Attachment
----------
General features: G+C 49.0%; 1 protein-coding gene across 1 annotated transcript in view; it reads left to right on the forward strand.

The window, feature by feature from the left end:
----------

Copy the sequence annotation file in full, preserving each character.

General features: G+C 49.0%; 1 protein-coding gene across 1 annotated transcript in view; it reads left to right on the forward strand.

The window, feature by feature from the left end: